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Multicast Delegates in C#

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  • Difficulty Level : Easy
  • Last Updated : 22 Nov, 2022
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A type-safe function pointer is a delegate. It means that the delegate contains a reference to a method or function, and that when we invoke the delegate, the method to which it refers will be executed. The delegate signature and the method to which it points must both be signed. The method must be passed as a parameter to the delegate function Object() { [native code] } when creating the delegate instance.

In C#, there are two kinds of Delegates. These are:

  • SingleCast Delegate: A single function or method is referred to as a delegate.
  • MultiCast Delegate: Delegate refers to the delegation of multiple functions or methods.

Multicast Delegate in C#:

One method reference, which is encapsulated in the delegate, is the only one that it is possible for the delegate to call. These Delegates are known as Multicast Delegates because they have the capacity to hold and invoke multiple methods. 

Multicast Delegates, also referred to as Combinable Delegates, are required to meet requirements such as the Delegate’s return type having to be void. No Delegate type parameter that is declared as an output parameter using no keywords is a Delegate type parameter. Concatenating the invocation lists of the two operands of the addition operation yields a Multicast Delegate instance by joining two Delegates. Delegates are used in the order that they are added.

In C#, a delegate that manages the references to multiple handler functions is known as a multicast delegate. All of the functions that the multicast delegate references will be called when the delegate is called. All method signatures should match if you want to use a delegate to call multiple methods.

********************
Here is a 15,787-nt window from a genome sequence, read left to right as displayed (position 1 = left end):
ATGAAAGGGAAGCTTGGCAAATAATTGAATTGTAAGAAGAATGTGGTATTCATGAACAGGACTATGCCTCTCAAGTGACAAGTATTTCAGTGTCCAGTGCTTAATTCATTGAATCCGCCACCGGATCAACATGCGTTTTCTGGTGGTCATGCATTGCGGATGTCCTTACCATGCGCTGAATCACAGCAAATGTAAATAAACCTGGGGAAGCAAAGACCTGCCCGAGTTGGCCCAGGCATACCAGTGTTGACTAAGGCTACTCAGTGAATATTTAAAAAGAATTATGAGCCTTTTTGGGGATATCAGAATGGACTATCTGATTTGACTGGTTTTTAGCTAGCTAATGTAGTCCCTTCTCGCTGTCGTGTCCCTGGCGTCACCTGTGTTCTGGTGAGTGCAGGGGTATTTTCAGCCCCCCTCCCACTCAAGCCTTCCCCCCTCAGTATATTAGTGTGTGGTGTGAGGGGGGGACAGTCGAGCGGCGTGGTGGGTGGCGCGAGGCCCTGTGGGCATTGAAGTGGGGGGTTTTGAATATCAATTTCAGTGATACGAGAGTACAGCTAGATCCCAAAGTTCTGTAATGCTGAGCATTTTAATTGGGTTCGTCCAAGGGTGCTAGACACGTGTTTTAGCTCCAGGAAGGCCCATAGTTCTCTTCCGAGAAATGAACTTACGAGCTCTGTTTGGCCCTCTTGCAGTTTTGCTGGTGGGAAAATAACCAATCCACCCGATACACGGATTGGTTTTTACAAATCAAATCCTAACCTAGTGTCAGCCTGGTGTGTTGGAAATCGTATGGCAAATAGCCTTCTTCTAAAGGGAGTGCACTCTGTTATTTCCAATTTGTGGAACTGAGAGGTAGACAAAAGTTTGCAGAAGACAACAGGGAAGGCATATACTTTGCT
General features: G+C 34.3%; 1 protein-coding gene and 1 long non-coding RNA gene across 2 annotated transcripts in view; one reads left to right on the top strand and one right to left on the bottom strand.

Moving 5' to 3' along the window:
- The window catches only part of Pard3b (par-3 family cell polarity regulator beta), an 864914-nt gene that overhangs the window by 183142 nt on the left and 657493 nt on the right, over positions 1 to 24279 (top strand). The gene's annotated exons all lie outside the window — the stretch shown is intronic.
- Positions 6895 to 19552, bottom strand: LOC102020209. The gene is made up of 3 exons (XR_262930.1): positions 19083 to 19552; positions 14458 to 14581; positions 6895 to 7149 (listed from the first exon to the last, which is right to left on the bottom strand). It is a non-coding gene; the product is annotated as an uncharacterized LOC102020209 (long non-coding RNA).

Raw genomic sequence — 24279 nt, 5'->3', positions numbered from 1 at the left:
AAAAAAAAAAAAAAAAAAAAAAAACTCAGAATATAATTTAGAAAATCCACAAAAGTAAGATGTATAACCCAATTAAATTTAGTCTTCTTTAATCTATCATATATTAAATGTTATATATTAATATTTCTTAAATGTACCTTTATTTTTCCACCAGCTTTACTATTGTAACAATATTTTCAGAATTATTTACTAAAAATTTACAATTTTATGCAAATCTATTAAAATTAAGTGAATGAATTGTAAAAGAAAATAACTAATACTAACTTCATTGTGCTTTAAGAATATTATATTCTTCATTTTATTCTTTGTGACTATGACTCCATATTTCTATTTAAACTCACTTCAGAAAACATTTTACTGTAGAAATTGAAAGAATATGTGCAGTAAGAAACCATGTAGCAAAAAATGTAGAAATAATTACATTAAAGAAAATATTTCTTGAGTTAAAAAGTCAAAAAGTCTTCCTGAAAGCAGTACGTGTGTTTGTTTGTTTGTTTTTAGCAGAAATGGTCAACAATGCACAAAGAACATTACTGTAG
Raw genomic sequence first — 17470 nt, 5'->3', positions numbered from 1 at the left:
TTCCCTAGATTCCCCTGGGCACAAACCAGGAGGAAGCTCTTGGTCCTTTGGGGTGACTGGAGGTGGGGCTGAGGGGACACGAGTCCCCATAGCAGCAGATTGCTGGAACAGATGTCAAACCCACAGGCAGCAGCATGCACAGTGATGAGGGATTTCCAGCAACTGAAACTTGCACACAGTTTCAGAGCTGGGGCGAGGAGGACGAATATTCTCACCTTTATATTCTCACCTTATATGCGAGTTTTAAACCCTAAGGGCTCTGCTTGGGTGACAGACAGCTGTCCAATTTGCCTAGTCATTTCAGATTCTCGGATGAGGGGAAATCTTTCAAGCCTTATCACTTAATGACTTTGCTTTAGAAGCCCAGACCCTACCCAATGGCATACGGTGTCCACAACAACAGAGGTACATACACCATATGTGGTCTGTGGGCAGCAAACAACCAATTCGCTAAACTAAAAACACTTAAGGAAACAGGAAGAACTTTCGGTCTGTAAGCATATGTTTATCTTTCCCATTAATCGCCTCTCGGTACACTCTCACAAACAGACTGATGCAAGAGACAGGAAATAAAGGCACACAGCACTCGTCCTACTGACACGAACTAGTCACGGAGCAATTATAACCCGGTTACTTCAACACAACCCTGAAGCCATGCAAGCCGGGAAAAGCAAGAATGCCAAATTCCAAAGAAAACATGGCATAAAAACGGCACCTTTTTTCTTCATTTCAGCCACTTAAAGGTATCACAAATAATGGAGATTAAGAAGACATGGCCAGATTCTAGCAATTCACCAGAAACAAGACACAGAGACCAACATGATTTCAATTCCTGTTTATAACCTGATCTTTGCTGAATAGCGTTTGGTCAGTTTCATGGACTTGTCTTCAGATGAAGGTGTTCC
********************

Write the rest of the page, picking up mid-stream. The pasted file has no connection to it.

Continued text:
Key factors relating to Multicast delegate:

  • Every method is called using the FIFO (First in, First out) principle.
  • Methods are added to delegates using the + or += operator.
  • Methods can be eliminated from the delegates list using the – or -= operator.

Example 1:

C#




// Multicast delegate example in C#
using System;
  
namespace MultDel
{
    public class GFG
    {
        public void Area(double Width, double Height)
        {
            Console.WriteLine($"Area is {Width * Height}");
        }
        public void Perimeter(double Width, double Height)
        {
            Console.WriteLine($"Perimeter is {2 * (Width + Height)}");
        }
        static void Main(string[] args)
        {
            GFG dim = new GFG();
            dim.Area(11.27, 35.75);
            dim.Perimeter(13.25, 45.66);
            Console.ReadKey();
        }
    }
}

Output:

 

In the above-mentioned illustration, we first created a GFG class instance before calling the two methods. Now I want to create a single delegate that will call the two methods mentioned above (i.e. Area and Perimeter). Due to the fact that the two methods have the same signature but different method names, we can create a single delegate that contains the references to both of the above-mentioned methods. The two methods mentioned above will be called when we invoke the delegate. And when we do that, C# refers to it as a Multicast Delegate.

Conclusion:

We can infer from the information above that a multicast delegate in C# is a delegate that controls references to multiple handler functions. When the multicast delegate is called, all of the functions it references are all called as well. If you want to use a delegate to call multiple methods, all of the method signatures must be identical.


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